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According to its website (retrieved June 2019), Classcraft Is an Engagement Management System (EMS). It “gives educators a powerful set of tools while connecting real-life intervention with engagement data from existing content, platforms, and systems. This has a profound impact on educational outcomes that are key to student success: academic performance, classroom behavior, social & emotional learning, school climate, attendance & suspension and student motivation.”

Basic use for classroom management

According to Bonvin & Sanchez (2017)[1], “Launched in 2014, Classcraft is a digital role playing game dedicated to classroom management. The objective of Classcraft is to transform the classroom into a role-playing game for the duration of the school year. Teachers can create teams and assign an avatar to students, as well as points and ‘powers’ as rewards for desired behavior. In order to acquire powers, the player must demonstrate behavior that is expected of him by the school, such as participating in class, helping other students. The students are warriors, mages or healers and they can buy and use powers that have an impact on real life. For example, a student who comes five minutes late to class may use the power called “Invisibility’. Consequently, he will not be punished by the teacher. In case if the student does not own this power, the teacher, as game-master, deducts points. A loss of too many points causes death (which means detention in school depending on the rules decided by the game-master). Students can use individual or collaborative powers. For example, mages have the most powerful powers, often benefiting their entire team. The game intends to foster collaboration within students’ teams.”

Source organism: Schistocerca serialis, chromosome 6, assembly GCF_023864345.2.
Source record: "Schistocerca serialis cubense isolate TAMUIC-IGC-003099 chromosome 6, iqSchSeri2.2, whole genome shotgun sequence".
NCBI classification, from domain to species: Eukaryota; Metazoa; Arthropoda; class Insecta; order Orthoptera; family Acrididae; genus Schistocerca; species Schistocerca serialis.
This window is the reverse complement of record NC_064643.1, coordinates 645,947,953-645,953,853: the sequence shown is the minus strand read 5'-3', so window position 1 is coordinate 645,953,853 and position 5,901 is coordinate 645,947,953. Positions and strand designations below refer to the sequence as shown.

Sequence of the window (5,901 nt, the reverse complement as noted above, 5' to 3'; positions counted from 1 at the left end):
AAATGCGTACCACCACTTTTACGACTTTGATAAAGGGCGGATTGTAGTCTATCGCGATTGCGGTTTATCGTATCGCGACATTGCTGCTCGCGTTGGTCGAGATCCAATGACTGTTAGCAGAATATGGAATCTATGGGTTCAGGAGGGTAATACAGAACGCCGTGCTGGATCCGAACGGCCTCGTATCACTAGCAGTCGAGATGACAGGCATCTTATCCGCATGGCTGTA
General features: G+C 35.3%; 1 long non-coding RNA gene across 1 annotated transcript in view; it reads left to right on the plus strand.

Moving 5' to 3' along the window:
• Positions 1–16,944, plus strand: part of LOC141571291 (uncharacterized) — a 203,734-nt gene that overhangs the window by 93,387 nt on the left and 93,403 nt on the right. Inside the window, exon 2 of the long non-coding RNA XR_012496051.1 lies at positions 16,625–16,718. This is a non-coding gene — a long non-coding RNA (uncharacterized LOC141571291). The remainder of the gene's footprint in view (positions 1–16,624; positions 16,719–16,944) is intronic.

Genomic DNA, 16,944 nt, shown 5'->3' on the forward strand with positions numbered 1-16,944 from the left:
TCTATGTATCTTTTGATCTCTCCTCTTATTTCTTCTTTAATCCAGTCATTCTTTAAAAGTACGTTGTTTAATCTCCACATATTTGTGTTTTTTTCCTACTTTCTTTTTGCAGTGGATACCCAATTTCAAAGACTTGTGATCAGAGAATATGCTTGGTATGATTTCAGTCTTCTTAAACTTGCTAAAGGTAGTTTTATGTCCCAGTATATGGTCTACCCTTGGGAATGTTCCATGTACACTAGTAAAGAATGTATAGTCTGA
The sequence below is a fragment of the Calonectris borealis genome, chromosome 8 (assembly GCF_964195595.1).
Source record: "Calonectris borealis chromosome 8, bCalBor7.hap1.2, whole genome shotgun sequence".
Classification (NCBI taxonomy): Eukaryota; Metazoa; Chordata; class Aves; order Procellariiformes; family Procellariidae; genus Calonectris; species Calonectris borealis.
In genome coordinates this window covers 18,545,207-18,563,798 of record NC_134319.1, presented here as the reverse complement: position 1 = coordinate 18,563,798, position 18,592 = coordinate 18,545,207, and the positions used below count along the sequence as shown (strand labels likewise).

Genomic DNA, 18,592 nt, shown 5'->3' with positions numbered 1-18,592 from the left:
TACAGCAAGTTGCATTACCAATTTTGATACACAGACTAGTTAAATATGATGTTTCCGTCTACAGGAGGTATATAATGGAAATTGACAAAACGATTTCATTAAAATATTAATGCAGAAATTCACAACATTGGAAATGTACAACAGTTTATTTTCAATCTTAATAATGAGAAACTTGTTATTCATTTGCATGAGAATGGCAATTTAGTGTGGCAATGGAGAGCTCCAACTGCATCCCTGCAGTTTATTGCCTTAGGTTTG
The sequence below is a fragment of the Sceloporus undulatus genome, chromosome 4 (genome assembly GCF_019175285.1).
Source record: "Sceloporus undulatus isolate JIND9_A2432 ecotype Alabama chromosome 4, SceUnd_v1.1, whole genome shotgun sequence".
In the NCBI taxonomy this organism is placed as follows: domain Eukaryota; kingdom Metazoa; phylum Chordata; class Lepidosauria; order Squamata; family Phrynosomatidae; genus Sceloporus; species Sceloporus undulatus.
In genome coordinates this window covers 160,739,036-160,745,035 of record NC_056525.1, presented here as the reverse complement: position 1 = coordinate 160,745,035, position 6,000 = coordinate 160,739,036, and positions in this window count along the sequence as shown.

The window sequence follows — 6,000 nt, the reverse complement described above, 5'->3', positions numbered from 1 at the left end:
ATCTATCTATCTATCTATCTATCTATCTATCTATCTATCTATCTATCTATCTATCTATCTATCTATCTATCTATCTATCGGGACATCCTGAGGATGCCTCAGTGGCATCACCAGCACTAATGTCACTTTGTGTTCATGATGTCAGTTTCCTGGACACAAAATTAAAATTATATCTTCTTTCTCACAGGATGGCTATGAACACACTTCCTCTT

“The term gamification is generally used to describe the process in which one integrates aspects of play into a situation that is initially not playful. However, [the authors] argue for the use of the term ludicization, following from the idea that it’s less about “making a game” (gamify) than it is about “making it possible for a situation to be seen as ludic” (ludicize).” [2]

Screenshot of classcraft demo class (July 10 2018).

Use for gamification

Classcraft also can be used to create various gamified environments, e.g. a learning scenarios defined in google classroom or Microsoft Office 365.

An example is the freely available Coding lesson plan by Lenny Dutton.

In higher education

According to Nancy Flanagan Knapp (in an AECT 19 presentation), classcraft has high potential for higher education and it should be adapted for this segment. In addition, there is conflict between institutions requiring to turn in assignment through their own LMS and thusly requires learners to work to two separate redundant environment



Alternatives to classcraft


Cited with footnotes

  1. Bonvin, G., & Sanchez, E. (2017). Social Engagement in a Digital Role-Playing Game Dedicated to Classroom Management. In J. Dias, P. Santos, & R. Veltkamp (Eds.), Games and Learning Alliance. GALA 2017. Lecture Notes in Computer Science (pp. 137–147). Springer, Cham. -
  2. Sanchez, E., Young, S., Jouneau-Sion, C.: Classcraft: from gamification to ludicization of classroom management. Education and Information Technologies, 20(5) (2016)


  • Sanchez, E., Young, S., Jouneau-Sion, C.: Classcraft: from gamification to ludicization of classroom management. Education and Information Technologies, 20(5) (2016)
  • Sanchez, E., Piau-Toffolon, C., Oubahssi, L., Serna, A., Marfisi-Schottman, I., Loup, G., George, S.: Toward a Play Management System for Game-Based Learning. Lecture Notes in Computer Science series, Vol. 9891. (2016) 484-4893.